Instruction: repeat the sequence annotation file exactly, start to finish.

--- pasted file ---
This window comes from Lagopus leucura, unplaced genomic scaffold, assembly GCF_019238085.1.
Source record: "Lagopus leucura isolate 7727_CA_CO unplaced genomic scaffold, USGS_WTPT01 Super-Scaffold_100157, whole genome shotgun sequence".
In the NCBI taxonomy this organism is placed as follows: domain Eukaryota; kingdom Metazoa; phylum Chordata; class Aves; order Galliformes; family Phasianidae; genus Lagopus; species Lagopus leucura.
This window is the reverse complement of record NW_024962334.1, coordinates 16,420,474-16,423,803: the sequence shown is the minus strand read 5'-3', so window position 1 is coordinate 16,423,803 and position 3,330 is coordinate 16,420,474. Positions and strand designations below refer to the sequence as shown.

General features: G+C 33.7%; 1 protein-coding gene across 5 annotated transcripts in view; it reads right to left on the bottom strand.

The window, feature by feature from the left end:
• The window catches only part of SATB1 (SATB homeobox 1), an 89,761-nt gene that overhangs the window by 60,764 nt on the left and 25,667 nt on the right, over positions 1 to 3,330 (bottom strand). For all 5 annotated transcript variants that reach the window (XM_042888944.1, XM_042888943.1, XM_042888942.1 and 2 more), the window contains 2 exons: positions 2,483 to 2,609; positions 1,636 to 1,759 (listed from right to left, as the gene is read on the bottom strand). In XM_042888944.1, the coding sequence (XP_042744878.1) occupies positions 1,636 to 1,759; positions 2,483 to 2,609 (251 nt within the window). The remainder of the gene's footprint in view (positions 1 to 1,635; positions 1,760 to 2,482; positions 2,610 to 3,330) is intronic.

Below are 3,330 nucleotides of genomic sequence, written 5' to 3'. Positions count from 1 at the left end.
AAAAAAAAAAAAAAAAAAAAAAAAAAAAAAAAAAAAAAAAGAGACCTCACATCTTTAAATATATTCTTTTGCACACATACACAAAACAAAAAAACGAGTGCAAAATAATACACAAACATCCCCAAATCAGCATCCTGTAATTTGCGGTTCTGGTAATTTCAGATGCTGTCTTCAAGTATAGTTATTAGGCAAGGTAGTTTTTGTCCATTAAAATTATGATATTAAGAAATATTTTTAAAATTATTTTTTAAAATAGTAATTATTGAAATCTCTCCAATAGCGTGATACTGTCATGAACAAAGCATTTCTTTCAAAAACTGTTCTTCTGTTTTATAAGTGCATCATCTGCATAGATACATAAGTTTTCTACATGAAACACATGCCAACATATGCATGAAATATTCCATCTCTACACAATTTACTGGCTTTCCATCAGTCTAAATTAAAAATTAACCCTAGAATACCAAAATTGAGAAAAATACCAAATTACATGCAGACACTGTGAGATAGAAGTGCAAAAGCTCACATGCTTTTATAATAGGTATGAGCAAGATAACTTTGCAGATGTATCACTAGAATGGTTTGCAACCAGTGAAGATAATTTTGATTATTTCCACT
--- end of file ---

This window comes from Lagopus leucura, unplaced genomic scaffold, assembly GCF_019238085.1.
Source record: "Lagopus leucura isolate 7727_CA_CO unplaced genomic scaffold, USGS_WTPT01 Super-Scaffold_100157, whole genome shotgun sequence".
In the NCBI taxonomy this organism is placed as follows: domain Eukaryota; kingdom Metazoa; phylum Chordata; class Aves; order Galliformes; family Phasianidae; genus Lagopus; species Lagopus leucura.
This window is the reverse complement of record NW_024962334.1, coordinates 16,420,474-16,423,803: the sequence shown is the minus strand read 5'-3', so window position 1 is coordinate 16,423,803 and position 3,330 is coordinate 16,420,474. Positions and strand designations below refer to the sequence as shown.

General features: G+C 33.7%; 1 protein-coding gene across 5 annotated transcripts in view; it reads right to left on the bottom strand.

The window, feature by feature from the left end:
• The window catches only part of SATB1 (SATB homeobox 1), an 89,761-nt gene that overhangs the window by 60,764 nt on the left and 25,667 nt on the right, over positions 1 to 3,330 (bottom strand). For all 5 annotated transcript variants that reach the window (XM_042888944.1, XM_042888943.1, XM_042888942.1 and 2 more), the window contains 2 exons: positions 2,483 to 2,609; positions 1,636 to 1,759 (listed from right to left, as the gene is read on the bottom strand). In XM_042888944.1, the coding sequence (XP_042744878.1) occupies positions 1,636 to 1,759; positions 2,483 to 2,609 (251 nt within the window). The remainder of the gene's footprint in view (positions 1 to 1,635; positions 1,760 to 2,482; positions 2,610 to 3,330) is intronic.

Below are 3,330 nucleotides of genomic sequence, written 5' to 3'. Positions count from 1 at the left end.
AAAAAAAAAAAAAAAAAAAAAAAAAAAAAAAAAAAAAAAAGAGACCTCACATCTTTAAATATATTCTTTTGCACACATACACAAAACAAAAAAACGAGTGCAAAATAATACACAAACATCCCCAAATCAGCATCCTGTAATTTGCGGTTCTGGTAATTTCAGATGCTGTCTTCAAGTATAGTTATTAGGCAAGGTAGTTTTTGTCCATTAAAATTATGATATTAAGAAATATTTTTAAAATTATTTTTTAAAATAGTAATTATTGAAATCTCTCCAATAGCGTGATACTGTCATGAACAAAGCATTTCTTTCAAAAACTGTTCTTCTGTTTTATAAGTGCATCATCTGCATAGATACATAAGTTTTCTACATGAAACACATGCCAACATATGCATGAAATATTCCATCTCTACACAATTTACTGGCTTTCCATCAGTCTAAATTAAAAATTAACCCTAGAATACCAAAATTGAGAAAAATACCAAATTACATGCAGACACTGTGAGATAGAAGTGCAAAAGCTCACATGCTTTTATAATAGGTATGAGCAAGATAACTTTGCAGATGTATCACTAGAATGGTTTGCAACCAGTGAAGATAATTTTGATTATTTCCACT